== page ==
Having in mind that German law exercised influence in Japan in ages past, I reckoned that the modern principles theory as developed by the German Federal Constitutional Court might have already been accepted independently by the courts in Japan due to the shared legal tradition. A comparison of statutory norms and judicial decisions should point out differences and similarities between major legal systems and thus prove the universality of the principles theory. That hypothesis motivated me to set sail for the land of the rising sun.
Choice of Methodology
My primary method consisted of interviews with Japanese scholars and judges to learn what they know and what importance they assign to the principles theory. However, things did not go completely as planned for two reasons. First, the language barrier made online communication with both courts and faculties practically impossible. Since contact e-mails turned out to be unavailable on official websites and some letters remained unanswered, plans to arrange a meeting on my own were thwarted. Second, the physical barriers at the entrances of law faculties prevented access without invitation and thus hindered me from seeking assistance independently.
Consequently, meetings were exclusively arranged on the recommendation of an acquaintance or the supervisor himself. Such recommendations prompted better preparation and substantial interest on the part of the interviewees. Everyone put much effort into disentangling complex questions and discussing them on a practical level. All in all, I had fewer yet longer, better, and more insightful discussions with lawyers in Japan than originally envisioned.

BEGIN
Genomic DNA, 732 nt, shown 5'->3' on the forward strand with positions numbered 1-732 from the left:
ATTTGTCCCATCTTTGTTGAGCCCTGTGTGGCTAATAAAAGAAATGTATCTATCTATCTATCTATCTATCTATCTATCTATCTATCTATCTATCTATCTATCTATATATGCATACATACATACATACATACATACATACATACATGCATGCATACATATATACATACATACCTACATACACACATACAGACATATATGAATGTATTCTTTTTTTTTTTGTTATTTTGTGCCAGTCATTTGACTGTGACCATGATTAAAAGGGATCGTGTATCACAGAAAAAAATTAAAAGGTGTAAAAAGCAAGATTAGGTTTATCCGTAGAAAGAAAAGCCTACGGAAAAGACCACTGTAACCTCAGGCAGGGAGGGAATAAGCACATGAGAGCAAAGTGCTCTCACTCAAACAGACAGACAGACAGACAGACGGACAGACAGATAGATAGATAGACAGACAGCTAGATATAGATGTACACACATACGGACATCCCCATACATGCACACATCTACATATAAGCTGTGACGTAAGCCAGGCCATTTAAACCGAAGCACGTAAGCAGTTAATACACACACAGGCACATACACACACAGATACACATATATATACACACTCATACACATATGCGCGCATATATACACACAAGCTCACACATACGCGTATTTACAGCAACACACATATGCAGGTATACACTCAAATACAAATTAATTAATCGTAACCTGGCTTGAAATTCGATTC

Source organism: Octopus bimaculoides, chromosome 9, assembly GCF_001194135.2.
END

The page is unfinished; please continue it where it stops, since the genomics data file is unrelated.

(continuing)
My secondary method was supposed to be to gather data via computer analysis of judgments based on the word “principle.” However, it turned out that decisions of Japanese courts are rarely translated into English. In addition, fieldwork showed that a reliable translation of a judicial decision requires long work, rich legal knowledge, and mastery of both languages, and thus much money. As a result, the original proposal ran ashore. To overcome the obstacle, I turned to books on Japanese case law and searched myself for principles hidden within the reasons adduced.
My research in Japan confirmed the hypothesis that every legal system necessarily includes principles besides rules. At the outset of each interview, Japanese judges tended to understand principles as unwritten legal norms and were majorly averse to the idea that they play a role in the decision-making process. The only reasons for a judgment should be rules as prescriptions. However, when confronted with hard cases, judges usually admitted that rules are insufficient to justify a decision. They must then reach out for more general rules or the purpose of a rule. When asked to solve a conflict between such abstract norms, judges agreed that such conflicts cannot be solved by abolishing one of them or declaring one an exception.